COVID-19 pushes startups to new ways of serving customers
Across Canada, businesses are changing their approaches and offerings to meet customers’ shifting needs during the COVID-19 pandemic, and ICUBE and its affiliated startups and alumni are among them.
For ICUBE, U of T Mississauga’s hub for early-stage business development companies, and startups such as Sitti Soap, Just Vertical and LCI Movement, it’s no longer business as usual. During the past month, each of them has made alterations to meet the needs of the times.
“ICUBE is like a startup, too,” says Kasey Dunn, ICUBE’s liaison with the companies. We’re always adapting to changing situations and looking to see where we can do more and offer support.”
For example, the innovation hub has been running webinars for members to provide information they may need during social isolation. The first featured a lawyer and an accountant who could discuss issues such as cash flow, letting employees go and dealing with intellectual property. A second webinar focused on wellness and how to stay healthy and sane while staying at home 24/7. Next up are intensive sales seminars for small groups, focusing on how to approach sales during the pandemic.
“We try to be very proactive about creating opportunities for startups,” says Ignacio Mongrell, ICUBE’s assistant director.
Agility and Tech Savvy
At LCI Movement, a Mississauga-based startup that brings dance and movement programs to schools, founder Maya Saggar was in the midst of her most productive quarter to date when schools closed and programs were cancelled.
“This has pushed me to think differently and I’ve engaged some co-op students for a digital push,” Saggar says.
Next week, LCI Movement will be launching a free YouTube channel showcasing videos that teach dance movements for families at home to follow.
“It’s our gift to the community for the time being,” Saggar says. “The more interest the channel gets, the more content we’ll create, and we’ll base it on what people’s interests are.”
In addition, she and her team will be creating more online parent-driven products that are tailored to working with small numbers of children at once.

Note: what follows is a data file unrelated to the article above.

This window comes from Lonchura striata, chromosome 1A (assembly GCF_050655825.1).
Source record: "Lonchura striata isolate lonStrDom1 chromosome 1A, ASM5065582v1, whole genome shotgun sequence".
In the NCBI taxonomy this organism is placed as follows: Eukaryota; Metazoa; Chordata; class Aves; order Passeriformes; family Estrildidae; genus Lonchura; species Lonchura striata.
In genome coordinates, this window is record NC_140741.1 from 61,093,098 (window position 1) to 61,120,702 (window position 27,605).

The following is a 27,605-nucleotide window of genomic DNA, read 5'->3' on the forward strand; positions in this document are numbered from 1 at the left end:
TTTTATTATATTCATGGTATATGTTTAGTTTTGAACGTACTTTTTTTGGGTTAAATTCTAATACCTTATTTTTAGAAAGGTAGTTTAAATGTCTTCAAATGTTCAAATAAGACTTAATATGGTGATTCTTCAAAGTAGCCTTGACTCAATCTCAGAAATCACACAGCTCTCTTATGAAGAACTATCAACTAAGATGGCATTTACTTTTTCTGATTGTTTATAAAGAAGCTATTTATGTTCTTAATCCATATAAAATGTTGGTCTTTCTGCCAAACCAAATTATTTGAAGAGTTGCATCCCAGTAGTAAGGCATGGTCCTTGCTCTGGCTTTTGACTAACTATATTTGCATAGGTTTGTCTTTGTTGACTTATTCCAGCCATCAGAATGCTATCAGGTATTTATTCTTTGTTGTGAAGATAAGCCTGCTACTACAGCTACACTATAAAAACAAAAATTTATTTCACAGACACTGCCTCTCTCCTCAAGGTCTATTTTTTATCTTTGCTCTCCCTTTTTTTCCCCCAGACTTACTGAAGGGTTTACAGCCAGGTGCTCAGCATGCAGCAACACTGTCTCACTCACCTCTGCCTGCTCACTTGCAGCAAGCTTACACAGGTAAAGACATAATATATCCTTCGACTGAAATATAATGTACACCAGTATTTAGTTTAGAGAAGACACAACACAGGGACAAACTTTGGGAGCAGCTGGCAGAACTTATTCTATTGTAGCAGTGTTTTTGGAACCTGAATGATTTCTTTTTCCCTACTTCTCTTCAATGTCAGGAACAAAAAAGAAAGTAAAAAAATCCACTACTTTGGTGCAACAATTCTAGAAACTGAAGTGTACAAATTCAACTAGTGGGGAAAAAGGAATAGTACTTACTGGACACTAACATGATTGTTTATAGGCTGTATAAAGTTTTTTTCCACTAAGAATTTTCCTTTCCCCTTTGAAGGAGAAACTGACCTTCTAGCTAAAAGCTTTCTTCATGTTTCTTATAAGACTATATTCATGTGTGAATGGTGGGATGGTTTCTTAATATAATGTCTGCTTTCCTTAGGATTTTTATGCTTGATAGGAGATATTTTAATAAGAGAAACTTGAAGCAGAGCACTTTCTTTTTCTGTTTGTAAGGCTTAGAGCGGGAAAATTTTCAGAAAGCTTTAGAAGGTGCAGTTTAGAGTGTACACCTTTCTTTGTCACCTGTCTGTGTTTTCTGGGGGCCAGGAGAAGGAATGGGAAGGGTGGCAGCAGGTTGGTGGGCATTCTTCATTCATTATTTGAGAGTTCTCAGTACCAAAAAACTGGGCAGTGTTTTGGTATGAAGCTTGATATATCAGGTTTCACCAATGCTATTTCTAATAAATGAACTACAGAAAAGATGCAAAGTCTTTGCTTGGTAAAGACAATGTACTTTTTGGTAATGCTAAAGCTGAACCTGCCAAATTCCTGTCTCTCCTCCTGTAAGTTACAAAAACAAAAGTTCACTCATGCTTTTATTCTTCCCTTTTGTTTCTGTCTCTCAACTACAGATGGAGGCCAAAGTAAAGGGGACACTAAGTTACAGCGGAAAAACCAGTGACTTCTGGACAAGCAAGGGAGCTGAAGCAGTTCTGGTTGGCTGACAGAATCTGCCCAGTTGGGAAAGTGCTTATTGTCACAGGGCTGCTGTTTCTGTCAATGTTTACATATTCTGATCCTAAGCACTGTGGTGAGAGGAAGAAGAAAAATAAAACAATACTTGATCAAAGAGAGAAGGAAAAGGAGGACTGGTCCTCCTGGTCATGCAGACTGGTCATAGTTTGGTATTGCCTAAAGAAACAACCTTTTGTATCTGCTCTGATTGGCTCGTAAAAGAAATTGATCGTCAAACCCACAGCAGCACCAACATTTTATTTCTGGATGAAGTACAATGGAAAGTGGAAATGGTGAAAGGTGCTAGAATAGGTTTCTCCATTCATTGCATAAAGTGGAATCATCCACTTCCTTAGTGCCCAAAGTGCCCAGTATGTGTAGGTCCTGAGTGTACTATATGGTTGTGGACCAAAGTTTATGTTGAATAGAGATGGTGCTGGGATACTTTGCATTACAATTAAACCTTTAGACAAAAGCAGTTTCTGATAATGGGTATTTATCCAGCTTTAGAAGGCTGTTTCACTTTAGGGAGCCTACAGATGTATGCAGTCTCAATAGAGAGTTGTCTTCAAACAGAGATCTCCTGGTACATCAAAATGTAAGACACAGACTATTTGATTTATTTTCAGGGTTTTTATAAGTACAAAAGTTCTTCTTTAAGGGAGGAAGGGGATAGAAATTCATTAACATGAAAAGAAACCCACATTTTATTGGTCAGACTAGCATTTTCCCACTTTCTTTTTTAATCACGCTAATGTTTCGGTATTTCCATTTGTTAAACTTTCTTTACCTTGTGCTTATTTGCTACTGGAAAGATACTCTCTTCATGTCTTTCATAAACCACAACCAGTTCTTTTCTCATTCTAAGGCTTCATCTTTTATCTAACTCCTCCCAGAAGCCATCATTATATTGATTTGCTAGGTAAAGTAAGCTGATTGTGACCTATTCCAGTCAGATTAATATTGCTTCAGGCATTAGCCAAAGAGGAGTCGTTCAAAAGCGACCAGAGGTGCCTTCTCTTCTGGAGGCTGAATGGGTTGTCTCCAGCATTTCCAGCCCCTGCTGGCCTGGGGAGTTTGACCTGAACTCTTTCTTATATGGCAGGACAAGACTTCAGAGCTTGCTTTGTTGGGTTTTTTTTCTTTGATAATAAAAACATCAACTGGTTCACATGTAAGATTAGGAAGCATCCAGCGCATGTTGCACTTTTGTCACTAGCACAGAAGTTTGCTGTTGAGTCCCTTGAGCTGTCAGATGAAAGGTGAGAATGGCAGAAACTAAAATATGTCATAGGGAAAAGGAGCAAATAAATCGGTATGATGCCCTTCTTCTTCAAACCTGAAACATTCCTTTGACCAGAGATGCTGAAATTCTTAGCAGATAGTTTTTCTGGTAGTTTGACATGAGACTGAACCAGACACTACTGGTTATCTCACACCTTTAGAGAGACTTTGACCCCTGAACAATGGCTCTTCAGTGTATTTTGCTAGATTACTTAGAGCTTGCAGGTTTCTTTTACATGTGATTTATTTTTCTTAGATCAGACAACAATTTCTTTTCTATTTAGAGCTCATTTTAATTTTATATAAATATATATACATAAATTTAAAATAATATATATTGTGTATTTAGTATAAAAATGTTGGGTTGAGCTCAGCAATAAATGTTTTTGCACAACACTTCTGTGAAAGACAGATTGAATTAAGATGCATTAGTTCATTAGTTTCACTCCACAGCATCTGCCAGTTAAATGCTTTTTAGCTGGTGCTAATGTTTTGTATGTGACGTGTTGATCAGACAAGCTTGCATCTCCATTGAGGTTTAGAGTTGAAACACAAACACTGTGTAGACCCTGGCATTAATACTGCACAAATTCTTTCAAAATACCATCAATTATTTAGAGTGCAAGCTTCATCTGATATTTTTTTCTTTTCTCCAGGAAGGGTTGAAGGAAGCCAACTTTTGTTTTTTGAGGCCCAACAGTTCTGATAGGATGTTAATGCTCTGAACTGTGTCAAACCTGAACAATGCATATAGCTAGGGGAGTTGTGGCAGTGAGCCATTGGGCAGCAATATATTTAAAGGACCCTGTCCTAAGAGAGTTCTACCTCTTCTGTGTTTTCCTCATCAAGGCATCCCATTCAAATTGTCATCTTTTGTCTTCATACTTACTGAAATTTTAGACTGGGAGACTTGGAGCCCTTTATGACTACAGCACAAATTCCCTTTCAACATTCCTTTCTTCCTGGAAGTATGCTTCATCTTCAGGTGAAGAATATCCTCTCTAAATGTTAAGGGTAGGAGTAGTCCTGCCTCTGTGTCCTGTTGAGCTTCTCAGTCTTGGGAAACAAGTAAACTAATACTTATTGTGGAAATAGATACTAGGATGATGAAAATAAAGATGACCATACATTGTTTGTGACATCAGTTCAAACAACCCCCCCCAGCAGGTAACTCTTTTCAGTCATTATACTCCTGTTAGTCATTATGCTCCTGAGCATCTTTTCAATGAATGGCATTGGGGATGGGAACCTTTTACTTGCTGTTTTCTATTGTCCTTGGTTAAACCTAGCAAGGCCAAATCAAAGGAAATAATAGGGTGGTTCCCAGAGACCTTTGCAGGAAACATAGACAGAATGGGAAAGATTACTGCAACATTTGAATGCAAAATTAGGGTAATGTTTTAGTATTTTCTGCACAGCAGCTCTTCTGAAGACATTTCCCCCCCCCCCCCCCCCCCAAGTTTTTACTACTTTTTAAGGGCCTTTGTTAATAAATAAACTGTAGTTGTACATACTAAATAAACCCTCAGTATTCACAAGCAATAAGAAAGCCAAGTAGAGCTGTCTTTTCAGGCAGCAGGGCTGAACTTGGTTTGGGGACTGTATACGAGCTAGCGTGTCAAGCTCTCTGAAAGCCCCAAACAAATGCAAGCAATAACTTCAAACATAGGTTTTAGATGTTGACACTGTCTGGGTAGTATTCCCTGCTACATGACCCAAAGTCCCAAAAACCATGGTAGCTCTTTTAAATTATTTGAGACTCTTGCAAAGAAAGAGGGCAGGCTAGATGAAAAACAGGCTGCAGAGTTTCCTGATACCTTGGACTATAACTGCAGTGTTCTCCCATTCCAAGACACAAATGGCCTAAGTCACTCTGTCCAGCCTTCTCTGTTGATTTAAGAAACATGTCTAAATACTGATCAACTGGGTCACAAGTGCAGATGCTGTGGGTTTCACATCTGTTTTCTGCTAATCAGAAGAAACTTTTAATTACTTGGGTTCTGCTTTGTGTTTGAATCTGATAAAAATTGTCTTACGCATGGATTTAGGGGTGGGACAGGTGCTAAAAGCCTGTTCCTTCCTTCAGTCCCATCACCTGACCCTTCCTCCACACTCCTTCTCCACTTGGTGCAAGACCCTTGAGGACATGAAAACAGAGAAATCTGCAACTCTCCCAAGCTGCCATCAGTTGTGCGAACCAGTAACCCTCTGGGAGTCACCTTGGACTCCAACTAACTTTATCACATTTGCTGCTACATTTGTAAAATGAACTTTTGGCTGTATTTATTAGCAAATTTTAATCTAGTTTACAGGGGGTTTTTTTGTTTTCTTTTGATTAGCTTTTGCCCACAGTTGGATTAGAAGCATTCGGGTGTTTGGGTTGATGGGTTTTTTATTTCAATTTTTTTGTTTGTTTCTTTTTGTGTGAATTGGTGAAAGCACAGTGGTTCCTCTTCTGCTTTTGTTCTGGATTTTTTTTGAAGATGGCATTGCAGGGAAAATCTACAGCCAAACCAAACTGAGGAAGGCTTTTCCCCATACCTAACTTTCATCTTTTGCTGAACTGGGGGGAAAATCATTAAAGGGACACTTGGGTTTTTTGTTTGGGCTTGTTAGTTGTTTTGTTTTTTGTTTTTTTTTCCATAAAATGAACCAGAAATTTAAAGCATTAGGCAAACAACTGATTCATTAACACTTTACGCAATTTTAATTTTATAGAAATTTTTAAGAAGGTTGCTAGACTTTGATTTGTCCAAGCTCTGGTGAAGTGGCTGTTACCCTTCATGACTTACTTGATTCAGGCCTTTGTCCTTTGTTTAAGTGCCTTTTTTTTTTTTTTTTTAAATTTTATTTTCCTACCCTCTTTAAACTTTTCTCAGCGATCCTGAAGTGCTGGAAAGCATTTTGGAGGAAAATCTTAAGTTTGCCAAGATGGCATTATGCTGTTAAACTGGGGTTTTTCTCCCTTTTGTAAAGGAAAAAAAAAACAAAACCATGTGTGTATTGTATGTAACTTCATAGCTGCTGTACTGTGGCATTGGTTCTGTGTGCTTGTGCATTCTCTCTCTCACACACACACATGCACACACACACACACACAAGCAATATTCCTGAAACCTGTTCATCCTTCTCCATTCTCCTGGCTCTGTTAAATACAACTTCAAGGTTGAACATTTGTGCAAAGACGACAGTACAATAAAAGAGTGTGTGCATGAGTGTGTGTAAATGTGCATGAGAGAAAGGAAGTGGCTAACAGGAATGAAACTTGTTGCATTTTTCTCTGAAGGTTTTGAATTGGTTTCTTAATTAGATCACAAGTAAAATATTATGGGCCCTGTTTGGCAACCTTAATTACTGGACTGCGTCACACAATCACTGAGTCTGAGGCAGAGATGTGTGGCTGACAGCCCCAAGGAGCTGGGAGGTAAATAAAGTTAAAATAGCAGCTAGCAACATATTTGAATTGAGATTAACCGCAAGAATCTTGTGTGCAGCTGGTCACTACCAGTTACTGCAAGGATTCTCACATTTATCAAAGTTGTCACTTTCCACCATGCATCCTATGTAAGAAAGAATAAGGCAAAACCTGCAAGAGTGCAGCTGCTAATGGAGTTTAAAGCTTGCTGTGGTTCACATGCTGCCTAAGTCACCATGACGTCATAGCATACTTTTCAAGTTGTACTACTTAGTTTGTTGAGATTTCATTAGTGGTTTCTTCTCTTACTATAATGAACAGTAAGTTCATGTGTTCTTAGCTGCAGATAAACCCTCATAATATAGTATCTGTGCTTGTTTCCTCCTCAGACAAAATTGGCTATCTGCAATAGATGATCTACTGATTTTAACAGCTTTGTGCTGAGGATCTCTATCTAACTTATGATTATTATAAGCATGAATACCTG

Lending a Helping Hand
Noora Sharrab and her partner, Jackie Sofia, run the Mississauga-based company, Sitti Soap, which sells olive oil soap made by hand at the Jerash Refugee Camp in Jordan. Since their business provides employment to impoverished refugee women, the owners were worried about the employees’ well-being during the pandemic.
“We immediately donated 500 bars of soap to the camp and locally disseminated a video featuring a young girl demonstrating proper handwashing technique with a campaign for #safehands to help emphasize flattening of the curve,” says Sharrab.
Sharrab and Sofia also began a GoFundMe campaign in partnership with the women-owned local company KUVRD, to raise money to furnish relief kits to the women and their families, filled with food and hygiene products. They met their $10,000 target within a week and raised enough for 170 kits within two weeks. They are planning another fundraising campaign in May on the iFundWomen platform to help pay salaries.
“The well-being of the people in the camp is front and centre,” she said. “We made the decision that no one would be laid off and everyone will be paid regardless.”
Fortunately, Ramadan is just beginning and many employers give gifts to their staff during the month-long Muslim holiday. Soap as an employee gift item constitutes a large percentage of their sales, so the women have begun focusing their sales efforts on the corporate sector. Sharrab is hopeful.
“We don’t know how long the pandemic will go on, so we want to be there for our community,” she says.
At Just Vertical, a Toronto-based startup that creates and furnishes home hydroponic garden systems for growing food indoors, business is booming during the pandemic. In fact, the company is poised to introduce a system tailored for condominium life.
“There has been a huge surge in demand,” says Kevin Jakiela, co-founder of the three-year-old venture. “People are interested in this program as they may be bored at home or they may be concerned about food insecurity.”
However, Jakiela and business partner, Conner Tidd, graduates of UTM’s master’s program in sustainability management, wanted to provide restless children with something educational and fun to do during self-isolation, so they are offering free lettuce seeds to all comers to grow in egg cartons at home.
“We expected about 50 inquiries and we’ve had 500 so far,” Jakiela says. “It’s not only kids, but everyone from four to 94. A lot of people want to learn about growing things.”
As all of these businesses demonstrate, agility is critical during times of change. Luckily, says Mongrell of ICUBE, “Startups are flexible, unlike large bureaucracies. They can change their business models to adjust.”